It’s a breakaway! Your son steals the ball, dribbles down the court, shoots and scores, winning the game, or so you think. Your euphoria is short-lived as the referee waves off the basket. The call is double dribbling, costing your son’s team, the game. Since dribbling is a fundamental skill in basketball, this can be a youth basketball coach’s worst nightmare. Help your child pin this necessary skill down to avoid getting turning over the ball.
Correct Dribbling Form
There are two ways to move a basketball down the court – passing or dribbling. A dribble consists of pushing the basketball up and down using your fingertips on one hand. The double dribble comes into play when a child uses both hands to dribble or dribbles correctly with one hand, stops the dribble and then resumes the dribble again. The ultimate goal of dribbling correctly is to perform this action without looking at the ball and to be able to dribble equally as well with either hand.
Types of Dribbles
As your son watches his favorite NBA player dribble down the court, he most likely wants to emulate his exact moves. Before you teach your son fancy dribbling techniques, make sure he has practiced the fundamental dribble and can perform it with his eyes closed. Introducing different types of dribbles too soon can increase the chances of double dribbling calls in a game. Once your child has the basics down, teach him different types of dribbles depending on the situation. Demonstrate dribbling low to the ground or switching hands if he’s being closely guarded. Practice dribbling while running as fast as you can in breakaway situations or throw in a fancy behind-the-back dribble just for fun.
While most double dribbling calls will not result in a game loss, a penalty is assessed when the ref calls a kid for double dribbling. The penalty always results in the opposing team gaining possession of the ball. As a child dons his first uniform to play on a youth rec team, usually referees let kids have fun and loosely call the game and do not often call double dribble violations. Sometimes the game resembles more of a tackle football game where the basketball spurts out of tiny hands and dog piles occur often. If he is just starting to play, give him plenty of leeway to make double dribbling mistakes while stressing dribbling can be practiced pretty much anytime and anywhere.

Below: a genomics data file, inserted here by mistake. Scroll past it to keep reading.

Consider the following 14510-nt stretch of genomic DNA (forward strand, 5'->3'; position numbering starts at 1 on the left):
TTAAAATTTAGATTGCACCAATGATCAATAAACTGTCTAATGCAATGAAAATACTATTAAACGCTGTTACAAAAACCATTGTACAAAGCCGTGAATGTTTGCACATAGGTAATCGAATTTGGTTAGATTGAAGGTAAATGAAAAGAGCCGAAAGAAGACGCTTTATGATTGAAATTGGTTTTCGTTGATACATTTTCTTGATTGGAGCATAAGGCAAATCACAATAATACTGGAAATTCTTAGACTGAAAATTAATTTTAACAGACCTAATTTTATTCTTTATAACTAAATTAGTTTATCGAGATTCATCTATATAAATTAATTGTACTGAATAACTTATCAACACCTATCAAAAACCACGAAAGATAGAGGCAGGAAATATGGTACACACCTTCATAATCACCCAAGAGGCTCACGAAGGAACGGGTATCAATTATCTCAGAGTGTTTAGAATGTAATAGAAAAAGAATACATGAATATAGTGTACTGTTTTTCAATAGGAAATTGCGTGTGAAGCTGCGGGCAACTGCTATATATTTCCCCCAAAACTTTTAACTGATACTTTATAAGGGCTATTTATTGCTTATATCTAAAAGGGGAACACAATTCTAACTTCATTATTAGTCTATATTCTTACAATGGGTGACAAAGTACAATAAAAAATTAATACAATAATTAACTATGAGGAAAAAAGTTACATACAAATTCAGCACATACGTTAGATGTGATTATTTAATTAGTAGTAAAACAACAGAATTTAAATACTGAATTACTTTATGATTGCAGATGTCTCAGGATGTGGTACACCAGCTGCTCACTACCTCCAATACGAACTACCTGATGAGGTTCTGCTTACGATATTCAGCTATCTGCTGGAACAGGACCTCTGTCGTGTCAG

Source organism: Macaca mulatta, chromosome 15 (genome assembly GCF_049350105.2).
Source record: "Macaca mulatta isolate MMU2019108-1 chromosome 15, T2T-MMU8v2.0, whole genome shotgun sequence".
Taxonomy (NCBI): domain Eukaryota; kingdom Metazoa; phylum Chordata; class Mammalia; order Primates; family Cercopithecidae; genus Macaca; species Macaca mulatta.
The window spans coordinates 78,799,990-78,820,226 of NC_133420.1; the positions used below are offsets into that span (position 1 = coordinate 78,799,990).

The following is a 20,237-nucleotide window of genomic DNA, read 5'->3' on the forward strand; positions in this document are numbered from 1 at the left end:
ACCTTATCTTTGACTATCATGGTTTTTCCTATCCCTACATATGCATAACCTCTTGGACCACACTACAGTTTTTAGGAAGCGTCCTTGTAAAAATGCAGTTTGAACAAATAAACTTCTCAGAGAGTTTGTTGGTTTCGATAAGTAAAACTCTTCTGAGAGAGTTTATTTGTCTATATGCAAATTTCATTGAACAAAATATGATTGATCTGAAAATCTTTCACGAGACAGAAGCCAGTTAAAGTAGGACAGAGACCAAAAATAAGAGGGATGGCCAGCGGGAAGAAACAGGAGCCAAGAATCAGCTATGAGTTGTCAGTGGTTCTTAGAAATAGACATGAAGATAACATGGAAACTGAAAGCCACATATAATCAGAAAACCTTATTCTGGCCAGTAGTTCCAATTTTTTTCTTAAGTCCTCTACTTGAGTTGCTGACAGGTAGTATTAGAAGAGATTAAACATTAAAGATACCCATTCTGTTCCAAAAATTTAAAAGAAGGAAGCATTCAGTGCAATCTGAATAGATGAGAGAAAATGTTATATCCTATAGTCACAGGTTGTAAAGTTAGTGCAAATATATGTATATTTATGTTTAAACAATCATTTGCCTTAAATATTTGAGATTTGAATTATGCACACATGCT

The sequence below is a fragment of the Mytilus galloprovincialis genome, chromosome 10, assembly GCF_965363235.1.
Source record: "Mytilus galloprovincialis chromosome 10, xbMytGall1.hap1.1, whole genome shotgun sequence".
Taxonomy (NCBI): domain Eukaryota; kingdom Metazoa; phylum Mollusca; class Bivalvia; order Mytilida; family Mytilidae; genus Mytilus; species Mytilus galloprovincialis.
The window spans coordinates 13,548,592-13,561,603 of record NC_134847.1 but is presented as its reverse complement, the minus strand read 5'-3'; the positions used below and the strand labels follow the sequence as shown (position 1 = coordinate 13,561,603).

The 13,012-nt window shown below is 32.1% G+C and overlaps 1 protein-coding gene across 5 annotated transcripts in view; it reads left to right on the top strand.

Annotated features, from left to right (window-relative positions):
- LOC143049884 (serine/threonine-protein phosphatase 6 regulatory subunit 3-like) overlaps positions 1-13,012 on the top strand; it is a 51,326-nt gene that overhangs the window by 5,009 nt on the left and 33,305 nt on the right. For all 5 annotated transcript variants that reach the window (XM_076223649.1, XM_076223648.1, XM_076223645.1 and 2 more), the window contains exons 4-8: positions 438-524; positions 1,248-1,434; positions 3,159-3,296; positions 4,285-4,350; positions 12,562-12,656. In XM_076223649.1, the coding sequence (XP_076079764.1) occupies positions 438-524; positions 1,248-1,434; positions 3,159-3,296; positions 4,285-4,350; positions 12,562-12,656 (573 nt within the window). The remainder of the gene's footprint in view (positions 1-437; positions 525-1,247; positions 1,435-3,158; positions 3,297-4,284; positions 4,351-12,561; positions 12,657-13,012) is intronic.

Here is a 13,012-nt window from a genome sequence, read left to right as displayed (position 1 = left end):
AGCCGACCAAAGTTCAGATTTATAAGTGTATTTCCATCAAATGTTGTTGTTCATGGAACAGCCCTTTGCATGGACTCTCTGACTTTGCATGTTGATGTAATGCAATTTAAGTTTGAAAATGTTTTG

Since one of the goals is to teach your child to dribble without looking at the ball, take advantage of a few simple drills that will be both fun and educational. Assign a dribble-as-you-go day where both of you must dribble a ball anytime you go outside including getting the mail, taking out the garbage or walking to a neighbor’s house. Sit cross-legged on the floor and practice dribbling with each hand. Dribble to music. Put on a favorite sport’s song and dribble while the song is playing. Stop the music often, passing to each other whenever the music stops. Resume dribbling when the music starts again.